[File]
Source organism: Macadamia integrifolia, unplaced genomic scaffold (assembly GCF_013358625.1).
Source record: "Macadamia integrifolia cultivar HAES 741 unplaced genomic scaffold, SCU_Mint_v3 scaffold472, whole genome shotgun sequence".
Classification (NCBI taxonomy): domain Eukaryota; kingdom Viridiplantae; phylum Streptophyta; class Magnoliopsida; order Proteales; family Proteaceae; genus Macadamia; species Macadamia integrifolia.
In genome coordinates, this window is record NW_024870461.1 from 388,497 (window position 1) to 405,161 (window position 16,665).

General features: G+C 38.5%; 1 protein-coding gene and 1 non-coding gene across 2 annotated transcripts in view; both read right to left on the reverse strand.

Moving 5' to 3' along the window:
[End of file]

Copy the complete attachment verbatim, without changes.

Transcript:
Source organism: Macadamia integrifolia, unplaced genomic scaffold (assembly GCF_013358625.1).
Source record: "Macadamia integrifolia cultivar HAES 741 unplaced genomic scaffold, SCU_Mint_v3 scaffold472, whole genome shotgun sequence".
Classification (NCBI taxonomy): domain Eukaryota; kingdom Viridiplantae; phylum Streptophyta; class Magnoliopsida; order Proteales; family Proteaceae; genus Macadamia; species Macadamia integrifolia.
In genome coordinates, this window is record NW_024870461.1 from 388,497 (window position 1) to 405,161 (window position 16,665).

General features: G+C 38.5%; 1 protein-coding gene and 1 non-coding gene across 2 annotated transcripts in view; both read right to left on the reverse strand.

Moving 5' to 3' along the window: